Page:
Prepay Speeds Fall Sharply in April Reports
Prepayment rates for 30-year mortgages in Fannie Mae and Freddie Mac mortgage-backed securities fell by about 15% in April, according to Bear Stearns & Co.
The aggregate prepayment rate on 30-year Fannie Maes was a constant prepayment rate of 11.4 CPR, down 16% from 13.6 CPR in March, Bear Stearns analysts Dale Westhoff and V.S. Srinivasan reported. The aggregate speed on Freddie Mac 30-year collateral fell 15%, from 11.8 CPR in March to 10.0 CPR in April.
"Improving seasonal factors affecting turnover gave way to the drag imposed by a three-day decline in business calendar and a [9-basis-point] back-up in rates," the Bear Stearns analysts said.
The 30-year 6.0% coupons recorded the largest percentage speed decline, while declines in the 5.5% and 6.5% coupons were "slightly smaller" and those in the 4.5s and 5.0s were "noticeably smaller."
Despite the slowdown, the analysts said discount speeds, adjusted for relative coupon and seasoning, "remain well above historical norms. ... These elevated speeds are a strong indication of the continued influence of cash-out refinancing on fixed-rate prepayments."
Nevertheless, the "risks are biased" toward slower discount speeds in view of the phase of the interest rate and housing market cycles, they said.
The analysts noted that Freddie Mac speeds are still "marginally slower" than Fannie Mae speeds across most 30-year coupons and vintages.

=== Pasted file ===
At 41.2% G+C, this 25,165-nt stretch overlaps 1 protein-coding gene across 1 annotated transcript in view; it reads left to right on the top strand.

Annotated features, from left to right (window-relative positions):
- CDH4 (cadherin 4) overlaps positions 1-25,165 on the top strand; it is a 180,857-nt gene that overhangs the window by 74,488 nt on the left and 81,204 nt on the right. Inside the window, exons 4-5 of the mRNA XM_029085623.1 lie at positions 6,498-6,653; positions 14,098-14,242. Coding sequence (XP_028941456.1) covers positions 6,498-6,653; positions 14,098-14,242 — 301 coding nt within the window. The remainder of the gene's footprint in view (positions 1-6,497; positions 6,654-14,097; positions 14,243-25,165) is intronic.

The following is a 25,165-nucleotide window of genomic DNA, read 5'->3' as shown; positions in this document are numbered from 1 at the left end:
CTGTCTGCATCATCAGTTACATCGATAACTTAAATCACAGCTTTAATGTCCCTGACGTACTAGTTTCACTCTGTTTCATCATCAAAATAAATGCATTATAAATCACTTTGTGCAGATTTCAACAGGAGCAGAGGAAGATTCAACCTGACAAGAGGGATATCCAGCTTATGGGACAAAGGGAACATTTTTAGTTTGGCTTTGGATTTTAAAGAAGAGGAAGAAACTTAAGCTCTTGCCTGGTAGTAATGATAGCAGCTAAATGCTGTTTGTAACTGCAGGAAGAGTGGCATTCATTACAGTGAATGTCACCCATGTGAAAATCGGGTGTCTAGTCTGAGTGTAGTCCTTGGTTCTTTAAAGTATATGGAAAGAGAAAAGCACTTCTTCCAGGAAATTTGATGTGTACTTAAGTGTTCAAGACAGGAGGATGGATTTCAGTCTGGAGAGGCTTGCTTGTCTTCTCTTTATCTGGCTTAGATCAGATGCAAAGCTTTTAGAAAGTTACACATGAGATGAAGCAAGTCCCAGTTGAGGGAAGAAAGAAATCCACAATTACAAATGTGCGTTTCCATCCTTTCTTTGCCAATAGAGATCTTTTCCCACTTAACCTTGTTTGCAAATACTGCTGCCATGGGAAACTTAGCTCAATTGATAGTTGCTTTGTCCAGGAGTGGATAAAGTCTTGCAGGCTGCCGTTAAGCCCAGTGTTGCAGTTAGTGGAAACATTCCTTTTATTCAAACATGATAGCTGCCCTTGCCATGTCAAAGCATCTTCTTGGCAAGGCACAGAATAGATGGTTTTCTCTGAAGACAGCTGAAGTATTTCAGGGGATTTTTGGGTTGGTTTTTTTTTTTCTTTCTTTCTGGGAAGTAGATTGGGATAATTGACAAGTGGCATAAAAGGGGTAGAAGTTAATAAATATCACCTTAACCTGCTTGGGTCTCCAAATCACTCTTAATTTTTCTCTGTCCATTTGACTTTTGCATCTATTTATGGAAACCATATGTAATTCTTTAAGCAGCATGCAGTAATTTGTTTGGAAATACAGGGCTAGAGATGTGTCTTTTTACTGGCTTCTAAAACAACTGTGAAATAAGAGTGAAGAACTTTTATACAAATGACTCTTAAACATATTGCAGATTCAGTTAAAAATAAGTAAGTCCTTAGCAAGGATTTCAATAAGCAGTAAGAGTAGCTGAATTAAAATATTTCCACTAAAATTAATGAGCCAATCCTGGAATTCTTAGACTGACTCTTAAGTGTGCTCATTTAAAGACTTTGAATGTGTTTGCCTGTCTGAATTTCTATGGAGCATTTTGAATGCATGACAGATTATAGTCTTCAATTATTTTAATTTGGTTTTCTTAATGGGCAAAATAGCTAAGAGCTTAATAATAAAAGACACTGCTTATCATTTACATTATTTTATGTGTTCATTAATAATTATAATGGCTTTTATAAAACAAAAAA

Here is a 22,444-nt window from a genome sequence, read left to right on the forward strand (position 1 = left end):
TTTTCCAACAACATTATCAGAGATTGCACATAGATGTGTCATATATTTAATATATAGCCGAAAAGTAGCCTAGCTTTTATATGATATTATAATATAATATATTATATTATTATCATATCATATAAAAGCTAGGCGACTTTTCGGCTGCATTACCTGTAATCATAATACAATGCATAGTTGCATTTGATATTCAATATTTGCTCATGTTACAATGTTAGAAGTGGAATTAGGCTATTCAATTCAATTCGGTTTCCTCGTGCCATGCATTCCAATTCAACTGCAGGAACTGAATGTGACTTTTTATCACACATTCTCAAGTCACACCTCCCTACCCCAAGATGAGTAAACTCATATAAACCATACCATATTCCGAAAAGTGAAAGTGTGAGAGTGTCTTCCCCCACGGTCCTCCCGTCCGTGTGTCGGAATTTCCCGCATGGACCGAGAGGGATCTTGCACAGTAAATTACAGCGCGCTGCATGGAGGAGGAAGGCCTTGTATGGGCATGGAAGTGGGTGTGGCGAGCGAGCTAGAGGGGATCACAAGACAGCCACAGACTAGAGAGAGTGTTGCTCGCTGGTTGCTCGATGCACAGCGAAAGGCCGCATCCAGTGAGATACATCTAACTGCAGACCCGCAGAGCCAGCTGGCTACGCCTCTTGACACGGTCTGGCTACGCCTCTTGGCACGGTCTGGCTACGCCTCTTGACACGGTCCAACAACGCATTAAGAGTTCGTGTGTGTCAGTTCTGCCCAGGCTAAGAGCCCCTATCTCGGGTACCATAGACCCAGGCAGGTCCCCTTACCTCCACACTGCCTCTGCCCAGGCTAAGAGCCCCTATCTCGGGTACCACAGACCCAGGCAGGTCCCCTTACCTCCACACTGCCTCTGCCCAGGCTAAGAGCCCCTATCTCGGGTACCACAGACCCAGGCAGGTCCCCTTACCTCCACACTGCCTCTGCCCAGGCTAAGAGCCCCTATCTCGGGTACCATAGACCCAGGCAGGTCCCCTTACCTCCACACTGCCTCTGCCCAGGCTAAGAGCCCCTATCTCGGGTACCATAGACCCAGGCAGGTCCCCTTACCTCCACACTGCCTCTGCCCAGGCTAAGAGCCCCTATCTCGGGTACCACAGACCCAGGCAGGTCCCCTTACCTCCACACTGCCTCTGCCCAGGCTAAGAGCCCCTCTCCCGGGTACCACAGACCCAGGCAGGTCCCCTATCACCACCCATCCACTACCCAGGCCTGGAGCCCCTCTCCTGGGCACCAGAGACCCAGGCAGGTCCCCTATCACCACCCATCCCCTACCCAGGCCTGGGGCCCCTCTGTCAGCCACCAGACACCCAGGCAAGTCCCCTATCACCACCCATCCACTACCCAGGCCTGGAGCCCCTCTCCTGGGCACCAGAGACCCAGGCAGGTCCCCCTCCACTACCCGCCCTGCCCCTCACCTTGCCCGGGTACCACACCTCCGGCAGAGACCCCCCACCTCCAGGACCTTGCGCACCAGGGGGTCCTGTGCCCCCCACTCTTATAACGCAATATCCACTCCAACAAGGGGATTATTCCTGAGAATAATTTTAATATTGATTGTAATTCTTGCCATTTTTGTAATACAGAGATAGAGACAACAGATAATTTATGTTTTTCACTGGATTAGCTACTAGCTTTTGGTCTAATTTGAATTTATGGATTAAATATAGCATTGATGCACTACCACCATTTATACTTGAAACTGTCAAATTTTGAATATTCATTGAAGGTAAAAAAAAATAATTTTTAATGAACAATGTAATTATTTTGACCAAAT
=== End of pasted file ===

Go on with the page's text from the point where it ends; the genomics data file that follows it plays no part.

In other sectors, overall prepayments on 15-year Fannie and Freddie collateral declined 10% in April, while the speeds of discount agency hybrids "declined less than their fixed-rate counterparts, highlighting the extension protection offered by this sector of the mortgage market."
The analysts forecast that agency speeds would increase 10% to 15% in May, based on a seasonal pickup in housing turnover and a two-day expansion in the business calendar.
But in the longer term, "we would expect a steady decline in speeds driven by the 30 bp sell-off in rates over the last few weeks," the Bear Stearns analysts said. "With 30-year mortgage rates at four-year highs, only 5% of the outstanding fixed-rate mortgage universe is refinanceable."
In related news, analysts Westhoff and Srinivasan reported in the May issue of Short-Term Prepayment Estimates that Bear Stearns has enhanced its fixed-rate agency prepayment models.
The two key components of the update are an increase in the impact of home price appreciation by 1.0-1.5 CPR, and a change in the impact of historical rates on "the pure housing turnover function," they said.
"The first change is fairly intuitive and is backed by recent historical data," the analysts said. "It is clear that borrowers have become more willing to extract the equity in their property, and our first change incorporates this behavior into the discount function."
The second change stemmed from the results of a recent study of mortgage option-adjusted spreads.
"In the study we showed that discount prepayment projections in sustained high interest rate paths have a significant impact on mortgage valuations," the Bear Stearns analysts said. "While there is little empirical data on how borrowers behave if they hold a deep discount mortgage over an extended period of time, it is reasonable to assume that at some point the demographic pressure to move will overwhelm the incentive to hold the discount mortgage."
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